Kabul university attack widely condemned

By Izazullah

Mourners gather in Behsood District, Nangarhar Province, August 25 at the funeral prayer for Naqib Ahmad Khpalwak, a university teacher killed one day earlier in Kabul. [Izazullah]

Mourners gather in Behsood District, Nangarhar Province, August 25 at the funeral prayer for Naqib Ahmad Khpalwak, a university teacher killed one day earlier in Kabul. [Izazullah]

KABUL -- Afghan officials are denouncing an almost 10-hour-long siege of a college campus in Kabul as an attack on the future of Afghanistan.

Terrorists stormed the campus at about 6.30pm August 24, using a car bomb to breach a gate, and then battling security forces with gunfire and grenades.

The fighting continued until early August 25, when Afghan forces announced that they had killed all the insurgents.

At least 13 people were killed.

Afghan President Ashraf Ghani strongly condemned the massacre, calling it an assault on the country's educational institutions and public places. Nonetheless, he said, it will "strengthen our goal to eliminate the roots of terrorism".

Ghani visited some survivors in the hospital and offered his condolences to bereaved families, his office said.

The Afghan National Defence and Security Forces (ANDSF) fight and sacrifice daily to eliminate terrorism, Ghani said, adding that extremism and terrorism are the enemies of all humanity, not just of Afghanistan.

Attack on Afghanistan's future

The terrorists sought to attack the entire country's educational system and future, government CEO Abdullah Abdullah told reporters in Kabul.

"The Taliban don't want Afghanistan to be prosperous and for youngsters to have a high level of education," he said.

Kabul Police Chief Abdul Rahman Rahimi described the 13 Afghans who died.

They included "seven students of the university, two security guards of the university, one official from the Vocational High School for the Visually Impaired and three soldiers", he said.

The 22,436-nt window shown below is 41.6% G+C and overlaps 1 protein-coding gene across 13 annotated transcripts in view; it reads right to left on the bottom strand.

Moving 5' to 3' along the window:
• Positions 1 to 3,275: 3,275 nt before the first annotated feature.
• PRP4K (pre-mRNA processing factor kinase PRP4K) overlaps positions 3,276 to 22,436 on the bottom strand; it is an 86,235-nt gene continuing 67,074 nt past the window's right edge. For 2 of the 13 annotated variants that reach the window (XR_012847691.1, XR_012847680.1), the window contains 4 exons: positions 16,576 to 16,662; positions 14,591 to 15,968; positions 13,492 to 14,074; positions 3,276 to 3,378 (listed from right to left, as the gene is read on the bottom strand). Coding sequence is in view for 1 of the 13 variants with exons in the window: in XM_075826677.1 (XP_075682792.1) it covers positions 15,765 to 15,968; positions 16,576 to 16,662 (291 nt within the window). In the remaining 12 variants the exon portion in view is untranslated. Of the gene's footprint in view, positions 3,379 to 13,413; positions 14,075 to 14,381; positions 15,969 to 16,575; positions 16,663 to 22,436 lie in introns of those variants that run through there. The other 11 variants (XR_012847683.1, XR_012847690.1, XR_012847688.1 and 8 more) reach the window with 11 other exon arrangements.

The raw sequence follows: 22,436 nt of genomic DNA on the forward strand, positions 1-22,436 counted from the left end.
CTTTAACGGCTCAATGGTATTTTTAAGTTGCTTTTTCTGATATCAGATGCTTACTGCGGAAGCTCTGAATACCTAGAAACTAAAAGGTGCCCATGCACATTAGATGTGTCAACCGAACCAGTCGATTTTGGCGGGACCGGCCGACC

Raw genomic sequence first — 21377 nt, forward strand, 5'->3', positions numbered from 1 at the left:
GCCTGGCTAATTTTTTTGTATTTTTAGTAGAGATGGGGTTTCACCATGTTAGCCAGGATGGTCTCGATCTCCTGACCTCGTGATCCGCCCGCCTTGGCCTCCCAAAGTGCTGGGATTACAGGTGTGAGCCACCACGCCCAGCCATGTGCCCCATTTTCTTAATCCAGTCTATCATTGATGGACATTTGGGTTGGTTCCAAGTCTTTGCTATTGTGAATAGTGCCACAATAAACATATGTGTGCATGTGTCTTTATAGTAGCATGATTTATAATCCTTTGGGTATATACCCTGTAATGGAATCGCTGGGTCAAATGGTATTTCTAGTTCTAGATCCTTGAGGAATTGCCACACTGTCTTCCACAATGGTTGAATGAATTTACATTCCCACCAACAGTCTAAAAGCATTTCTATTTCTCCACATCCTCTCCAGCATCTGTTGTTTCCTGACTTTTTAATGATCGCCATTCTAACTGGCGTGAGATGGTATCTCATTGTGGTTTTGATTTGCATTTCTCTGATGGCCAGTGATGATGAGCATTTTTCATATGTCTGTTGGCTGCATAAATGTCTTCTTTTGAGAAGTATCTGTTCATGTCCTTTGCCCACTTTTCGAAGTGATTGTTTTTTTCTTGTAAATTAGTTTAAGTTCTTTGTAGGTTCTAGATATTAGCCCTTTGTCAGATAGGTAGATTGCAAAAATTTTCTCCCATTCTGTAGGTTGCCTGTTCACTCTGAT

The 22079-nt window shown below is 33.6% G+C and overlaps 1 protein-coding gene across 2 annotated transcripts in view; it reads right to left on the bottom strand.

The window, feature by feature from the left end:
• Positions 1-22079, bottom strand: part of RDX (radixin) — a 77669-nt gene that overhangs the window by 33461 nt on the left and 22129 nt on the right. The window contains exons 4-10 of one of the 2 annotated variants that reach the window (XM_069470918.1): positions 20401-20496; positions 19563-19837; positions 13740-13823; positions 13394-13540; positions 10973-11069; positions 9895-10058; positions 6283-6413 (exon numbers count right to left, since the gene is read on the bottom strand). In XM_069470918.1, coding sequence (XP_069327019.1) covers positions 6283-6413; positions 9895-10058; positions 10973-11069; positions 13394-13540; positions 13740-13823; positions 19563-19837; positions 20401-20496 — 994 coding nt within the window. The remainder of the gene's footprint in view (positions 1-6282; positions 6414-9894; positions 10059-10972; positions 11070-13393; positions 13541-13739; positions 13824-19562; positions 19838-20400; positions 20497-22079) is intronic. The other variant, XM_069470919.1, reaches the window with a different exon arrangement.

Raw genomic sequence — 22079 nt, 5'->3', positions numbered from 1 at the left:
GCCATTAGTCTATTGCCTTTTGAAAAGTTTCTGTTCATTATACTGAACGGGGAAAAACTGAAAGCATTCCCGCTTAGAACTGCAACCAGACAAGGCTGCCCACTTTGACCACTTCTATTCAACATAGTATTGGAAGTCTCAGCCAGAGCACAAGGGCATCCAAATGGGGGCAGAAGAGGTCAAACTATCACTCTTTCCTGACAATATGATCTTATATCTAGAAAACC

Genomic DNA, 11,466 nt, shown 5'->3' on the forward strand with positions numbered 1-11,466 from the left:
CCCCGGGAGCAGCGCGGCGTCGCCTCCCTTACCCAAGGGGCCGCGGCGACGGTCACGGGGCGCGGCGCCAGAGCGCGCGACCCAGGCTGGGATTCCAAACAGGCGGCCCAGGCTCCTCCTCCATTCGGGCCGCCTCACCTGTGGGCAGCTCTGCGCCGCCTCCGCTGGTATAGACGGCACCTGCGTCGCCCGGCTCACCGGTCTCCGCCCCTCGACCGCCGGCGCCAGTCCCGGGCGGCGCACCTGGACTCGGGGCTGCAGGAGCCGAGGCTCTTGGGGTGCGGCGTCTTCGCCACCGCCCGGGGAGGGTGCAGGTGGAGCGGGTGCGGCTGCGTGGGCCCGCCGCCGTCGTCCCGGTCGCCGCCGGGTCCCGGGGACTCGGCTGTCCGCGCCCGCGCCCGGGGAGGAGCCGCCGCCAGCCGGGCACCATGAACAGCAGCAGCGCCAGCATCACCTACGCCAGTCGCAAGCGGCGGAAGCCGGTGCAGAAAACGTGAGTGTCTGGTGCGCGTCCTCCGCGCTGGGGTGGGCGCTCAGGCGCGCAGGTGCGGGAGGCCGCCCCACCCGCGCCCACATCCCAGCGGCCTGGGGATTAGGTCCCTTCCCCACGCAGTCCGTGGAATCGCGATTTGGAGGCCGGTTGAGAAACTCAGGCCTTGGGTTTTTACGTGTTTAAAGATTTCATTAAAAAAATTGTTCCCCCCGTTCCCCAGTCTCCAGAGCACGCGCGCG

"Another 35 students were injured, and some of them are in serious situation," he said.

Students' pleas for help

Afghan National Police rescued about 750 students who had become trapped inside the university complex, Ministry of Interior spokesman Sediq Sediqqi said.

"The insurgents used the Vocational High School for the Visually Impaired to enter [the campus]," he told Salaam Times, adding that the high school served as the route for their gate-busting car bomb.

Nine police officers were injured, he said.

"Most of the dead were killed by gunshots through the windows of their classrooms," he told reporters.

The attack triggered desperate pleas on social media from trapped students.

"They are shooting us," student Muhammad Anil Qasim posted to Twitter and Facebook. "Please, someone call police. They are throwing grenades into classrooms."

About 30 minutes after his post, Qasim was shot but not fatally, his brother, Muhammad Shafiq, told Salaam Times.

Taliban, ISIL want an uneducated people

Although no group has yet claimed responsibility, member of parliament Fawzia Koofi blamed the Taliban and the "Islamic State of Iraq and the Levant" (ISIL).

"They were students, innocent girls and boys, but the enemies of the people of Afghanistan attacked them," she told Salaam Times. "It was a shameful attack and the Taliban and ISIL have proved again that they don't believe in humanity or Islam."

"This university is one of Afghanistan's top, elite higher education institutions," said Abdulqadir Zadran, another member of parliament. "The Taliban want to kill our experienced teachers."

The insurgents attack education because they want an ignorant people, former education minister Farooq Wardag said.

"If we have educated people, they will teach other youth and our children," he he told Salaam Times. "The insurgents would have nobody to use against the people of Afghanistan for their own benefit."

"The Taliban and ISIL want an uneducated people whom they could use for their nefarious agendas," he said.

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